She Does The City sits down with Elly from La Roux
by Haley Cullingham

There’s a lot to take notice of the first time you meet Elly Jackson-lounging on a banquette at the Drake Hotel, her smudged white trainers kicked up in front of her, eyes thoughtful under a shock of blonde hair that’s standing straight on end, she’s saying hello through a mouth smeared with gold lipstick, and has a very serious look on her face, despite her casual demenour. One of half of UK electro-pop duo La Roux, she’s kicking back very casually for someone who’s about to become the new Crystal Castles- and she talks as good as she sings (which is very.)

“You know what I fucking love?” Elly asks. “There’s some wallpaper out there, at the end of the corridor, and it looks like really elaborate pink and white flowers, and you go up close and it’s all made of flamingos. That’s fucking cool. I have a slight obsession with flamingos at the moment. I’m about to get a flamingo tattoo on my wrist.” It’s clear from both her music and personal style that Elly takes inspiration from the random acts of awesome you only notice if you’re looking for them. When asked to compare her band to a living thing, her response is equally intriguing: “You know like one of those glow-in-the-dark, weird jellyfish things at the bottom of the ocean? A cross between that and a giraffe.”

Compared more often to their eighties influences then undersea creatures, Elly is careful to distinguish that there’s more to La Roux’s sound then a penchant for the decade of excess: “We don’t want to hang on 80s too much. We don’t want to be like ’80s revival!’ [Our sound] is just all the music we love, hopefully, with a modern twist.”

Creating that music comes from a synergetic relationship with bandmate Ben Langmaid. “Me and Ben have a lot of fun when we work together. We’re like best friends. We’re very close, and we’re very similar. We both have a stupid, silly sense of humour. In the studio, we’re cussing eachother, hitting eachother, having a laugh, eating nice food, jamming on keyboards and generally just talking about sounds. It’s really fun.”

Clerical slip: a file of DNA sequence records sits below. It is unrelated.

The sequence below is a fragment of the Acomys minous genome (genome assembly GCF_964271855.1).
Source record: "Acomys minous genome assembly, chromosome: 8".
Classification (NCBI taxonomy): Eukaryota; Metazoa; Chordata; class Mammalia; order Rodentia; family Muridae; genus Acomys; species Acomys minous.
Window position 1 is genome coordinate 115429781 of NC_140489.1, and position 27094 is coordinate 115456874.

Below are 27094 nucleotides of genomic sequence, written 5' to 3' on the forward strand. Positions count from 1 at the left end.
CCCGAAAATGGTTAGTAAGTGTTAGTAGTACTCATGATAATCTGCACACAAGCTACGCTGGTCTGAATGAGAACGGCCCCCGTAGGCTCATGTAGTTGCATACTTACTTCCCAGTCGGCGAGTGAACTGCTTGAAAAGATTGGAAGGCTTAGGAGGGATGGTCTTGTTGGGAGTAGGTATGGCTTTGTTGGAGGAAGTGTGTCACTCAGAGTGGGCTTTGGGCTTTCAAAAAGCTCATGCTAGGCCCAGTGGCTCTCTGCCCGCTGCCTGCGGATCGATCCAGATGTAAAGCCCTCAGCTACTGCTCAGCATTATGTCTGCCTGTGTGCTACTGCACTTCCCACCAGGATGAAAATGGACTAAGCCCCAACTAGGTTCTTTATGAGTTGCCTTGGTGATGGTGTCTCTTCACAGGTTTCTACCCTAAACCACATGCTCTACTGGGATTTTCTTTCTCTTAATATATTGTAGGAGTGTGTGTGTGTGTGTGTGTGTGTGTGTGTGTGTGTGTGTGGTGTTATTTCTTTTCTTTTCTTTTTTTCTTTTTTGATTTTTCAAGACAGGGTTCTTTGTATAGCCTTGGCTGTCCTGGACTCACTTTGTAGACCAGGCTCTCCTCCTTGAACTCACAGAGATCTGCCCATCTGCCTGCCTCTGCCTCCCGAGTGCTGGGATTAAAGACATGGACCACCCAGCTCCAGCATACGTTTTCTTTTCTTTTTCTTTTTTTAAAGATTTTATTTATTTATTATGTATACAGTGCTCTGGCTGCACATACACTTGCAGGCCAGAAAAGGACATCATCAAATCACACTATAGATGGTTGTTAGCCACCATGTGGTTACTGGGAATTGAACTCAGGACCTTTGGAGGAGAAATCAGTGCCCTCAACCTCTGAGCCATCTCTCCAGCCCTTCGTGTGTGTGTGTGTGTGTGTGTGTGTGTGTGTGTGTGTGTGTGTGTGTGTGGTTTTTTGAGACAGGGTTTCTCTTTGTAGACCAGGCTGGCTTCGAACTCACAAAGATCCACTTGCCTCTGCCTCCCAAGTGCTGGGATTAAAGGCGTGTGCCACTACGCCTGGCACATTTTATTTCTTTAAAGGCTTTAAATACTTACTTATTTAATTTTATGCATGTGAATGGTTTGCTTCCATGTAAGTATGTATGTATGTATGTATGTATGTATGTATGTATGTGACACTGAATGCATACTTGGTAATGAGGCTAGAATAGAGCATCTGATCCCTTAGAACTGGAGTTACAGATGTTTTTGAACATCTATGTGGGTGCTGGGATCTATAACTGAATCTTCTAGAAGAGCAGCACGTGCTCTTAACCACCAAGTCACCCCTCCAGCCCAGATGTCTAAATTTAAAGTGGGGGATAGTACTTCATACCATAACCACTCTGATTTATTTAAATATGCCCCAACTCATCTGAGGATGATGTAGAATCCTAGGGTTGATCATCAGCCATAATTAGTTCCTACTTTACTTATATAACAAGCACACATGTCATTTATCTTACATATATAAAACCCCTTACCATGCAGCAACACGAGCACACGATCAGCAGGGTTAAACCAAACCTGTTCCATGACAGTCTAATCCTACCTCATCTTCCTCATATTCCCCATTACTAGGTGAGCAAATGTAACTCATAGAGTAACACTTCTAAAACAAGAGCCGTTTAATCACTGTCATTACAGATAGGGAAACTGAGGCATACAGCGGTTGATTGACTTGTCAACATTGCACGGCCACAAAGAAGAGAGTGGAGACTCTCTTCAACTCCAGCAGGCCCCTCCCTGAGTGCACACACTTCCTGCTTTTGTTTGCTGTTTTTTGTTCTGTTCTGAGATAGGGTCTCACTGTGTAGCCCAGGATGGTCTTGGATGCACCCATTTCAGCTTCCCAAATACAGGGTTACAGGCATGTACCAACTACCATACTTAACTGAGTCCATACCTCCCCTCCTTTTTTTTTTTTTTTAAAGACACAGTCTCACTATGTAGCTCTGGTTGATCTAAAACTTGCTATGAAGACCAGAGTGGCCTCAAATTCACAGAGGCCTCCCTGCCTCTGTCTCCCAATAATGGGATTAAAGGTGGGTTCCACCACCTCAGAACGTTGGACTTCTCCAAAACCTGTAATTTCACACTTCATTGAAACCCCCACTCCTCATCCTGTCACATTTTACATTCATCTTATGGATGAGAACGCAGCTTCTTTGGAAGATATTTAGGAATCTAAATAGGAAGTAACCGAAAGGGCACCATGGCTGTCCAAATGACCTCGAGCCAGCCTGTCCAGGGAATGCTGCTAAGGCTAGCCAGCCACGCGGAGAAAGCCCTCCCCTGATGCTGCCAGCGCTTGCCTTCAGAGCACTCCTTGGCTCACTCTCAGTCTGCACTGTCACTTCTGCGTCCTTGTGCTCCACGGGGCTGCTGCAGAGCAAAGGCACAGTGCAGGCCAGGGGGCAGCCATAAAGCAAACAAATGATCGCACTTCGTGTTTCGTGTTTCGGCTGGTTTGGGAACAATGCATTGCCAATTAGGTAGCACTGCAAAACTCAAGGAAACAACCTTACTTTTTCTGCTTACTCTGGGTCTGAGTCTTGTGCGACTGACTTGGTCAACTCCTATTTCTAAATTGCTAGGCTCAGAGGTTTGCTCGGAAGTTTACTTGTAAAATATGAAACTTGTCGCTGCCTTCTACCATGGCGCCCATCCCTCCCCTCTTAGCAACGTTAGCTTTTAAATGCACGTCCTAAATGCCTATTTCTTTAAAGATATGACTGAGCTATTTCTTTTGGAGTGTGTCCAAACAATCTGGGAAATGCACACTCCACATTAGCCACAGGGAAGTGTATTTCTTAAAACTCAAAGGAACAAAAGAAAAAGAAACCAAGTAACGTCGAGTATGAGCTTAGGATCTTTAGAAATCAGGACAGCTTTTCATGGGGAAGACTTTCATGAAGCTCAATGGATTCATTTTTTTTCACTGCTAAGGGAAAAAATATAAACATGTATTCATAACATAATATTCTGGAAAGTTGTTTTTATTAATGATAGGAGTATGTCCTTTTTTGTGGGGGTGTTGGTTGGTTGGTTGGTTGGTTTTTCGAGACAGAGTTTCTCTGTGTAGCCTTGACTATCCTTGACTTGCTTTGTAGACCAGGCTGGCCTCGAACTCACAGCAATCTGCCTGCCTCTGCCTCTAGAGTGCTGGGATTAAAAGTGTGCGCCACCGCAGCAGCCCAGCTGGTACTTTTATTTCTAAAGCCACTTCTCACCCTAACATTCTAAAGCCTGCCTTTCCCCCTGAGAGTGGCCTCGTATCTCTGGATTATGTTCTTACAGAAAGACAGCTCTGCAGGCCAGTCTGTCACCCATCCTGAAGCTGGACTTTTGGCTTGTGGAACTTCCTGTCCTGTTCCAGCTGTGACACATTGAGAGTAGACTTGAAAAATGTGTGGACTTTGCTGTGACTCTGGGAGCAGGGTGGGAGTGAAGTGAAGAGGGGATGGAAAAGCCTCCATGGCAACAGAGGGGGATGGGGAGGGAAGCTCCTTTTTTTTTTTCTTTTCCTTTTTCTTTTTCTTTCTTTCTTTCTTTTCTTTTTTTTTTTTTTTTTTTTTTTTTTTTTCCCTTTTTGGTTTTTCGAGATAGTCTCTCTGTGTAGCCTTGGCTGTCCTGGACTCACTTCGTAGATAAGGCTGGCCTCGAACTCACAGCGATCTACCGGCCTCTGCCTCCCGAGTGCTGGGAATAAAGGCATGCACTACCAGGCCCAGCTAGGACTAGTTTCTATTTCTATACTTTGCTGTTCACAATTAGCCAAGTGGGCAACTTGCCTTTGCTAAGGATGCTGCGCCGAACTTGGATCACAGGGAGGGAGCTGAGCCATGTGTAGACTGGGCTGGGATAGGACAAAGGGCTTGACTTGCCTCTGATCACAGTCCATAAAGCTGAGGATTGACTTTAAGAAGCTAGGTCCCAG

Elly’s passion for talking about sounds-whether they’re the ones she and Ben craft together in the studio, or the songs and artists that move her, is evident. She laments the overload that has enveloped musical culture, a culture where, she says, “unfortunately, things get rinsed so quickly now you get bored of them,” but that doesn’t stop her from possessing a child-like reverence for the power of music. Speaking of a Prince show she saw last year, she says: “It was immense. I was speechless. I cried of happiness twice.”

Serenading in her spot-on pitch, she runs through a list of songs she can’t live without.”I like stuff that makes you feel almost uncomfortably intense. Uncomfortably touched…something that you relate to so much that it’s almost hard too listen to sometimes. You know when you flip through your iPod, and there’s a song that is like an amazing song, that’s so intense and emotional, like ‘You’ve Got the Love,'” she says, and sings the chorus… “songs like that. Songs by Joy Division and Tears for Fears and stuff…stuff that you love so much but you can only listen to about twice a year because it actually brings up too much emotion and it’ll just ruin your whole day.”

That’s La Roux’s strength-emotionally affecting lyrics tied around a dance-floor rhythm, crafting perfect pop anthems for the electric generation. La Roux is having a great time right now-riding the success of their single, Quicksand, and generating buzz from Shepard’s Bush to Brooklyn. But if they had to be anywhere but here? “I don’t want to say it, because I keep trying not to put too much emphasis on the ’80’s, but I so would just go back to the 80’s. I’d go and live in a Duran Duran video or something.”

How cool is that?